For the aficionados? Well, his balls have well and truly dropped here. it is grown up, intelligent, non political, non radical and an all round decent album. If it were a new artist I had never heard of I would be anticipating the next album, as the mix and style is easy on the ear. His voice has lost the accent and developed a growl that suits the mid Atlantic style of the album. I assume that on a tour, he will have to develop a split personality as the voice he uses here might not suit a sudden "I was a miner" chant whilst the old voice might not cut it with these excellent songs.

Buy it and I guarantee you will play it a few dozen times in the first few weeks. The tunes are catchy, the style easy and overall product excellent.

Just a bit surprised to see Billy Bragg make this transition. i like it.
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I like this album very much. Billy Bragg recorded it with producer Joe Henry in Pasadena with a fine American band including pedal steel, which means his sound is a very long way from the angry young man that I first heard in the late 70s, singing and playing solo through a slightly distorted amplifier from the back of a van at a protest rally. This is musically and often lyrically much more mellow, but the old passions are still there and it's an album with real substance.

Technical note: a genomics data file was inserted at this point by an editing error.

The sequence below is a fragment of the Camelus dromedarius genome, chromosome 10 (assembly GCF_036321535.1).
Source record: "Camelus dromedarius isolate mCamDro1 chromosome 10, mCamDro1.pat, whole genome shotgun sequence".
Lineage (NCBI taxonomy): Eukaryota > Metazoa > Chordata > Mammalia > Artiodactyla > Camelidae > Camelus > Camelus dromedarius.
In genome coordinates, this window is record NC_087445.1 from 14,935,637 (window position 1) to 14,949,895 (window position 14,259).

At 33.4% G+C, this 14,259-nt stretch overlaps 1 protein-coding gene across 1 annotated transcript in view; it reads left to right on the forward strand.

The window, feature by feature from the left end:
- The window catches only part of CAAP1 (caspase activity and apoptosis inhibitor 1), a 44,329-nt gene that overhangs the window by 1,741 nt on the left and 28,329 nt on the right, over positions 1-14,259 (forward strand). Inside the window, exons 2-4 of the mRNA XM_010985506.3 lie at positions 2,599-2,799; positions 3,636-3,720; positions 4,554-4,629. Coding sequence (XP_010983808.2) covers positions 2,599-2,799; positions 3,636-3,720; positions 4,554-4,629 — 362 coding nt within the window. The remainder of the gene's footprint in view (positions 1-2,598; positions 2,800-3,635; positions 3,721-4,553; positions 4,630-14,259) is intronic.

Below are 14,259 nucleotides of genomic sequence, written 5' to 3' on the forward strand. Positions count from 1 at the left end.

Overall, there is an Americana-ish feel to the disc, although it is quite varied: for example, when I first heard the opening January Song I thought immediately of Pentangle, and Chasing Rainbows (for me, the only slightly weak track) is an attempt at an out-and-out Country song. The political statements are still there, just dressed in more laid-back clothes. Woody Guthrie again gets moving and intelligent treatment with a great version of I Ain't Got No Home - which remains astonishingly pertinent today - and the original songs are very good, too. For example, in No One Knows Nothing Anymore we get the line, "What happens when the markets drop?...." which is classic Billy Bragg, as is "How can a man be strong/If he can't even lift up the telephone and say he's wrong?" in the lovely Swallow My Pride, and the title of There Will Be A Reckoning speaks for itself.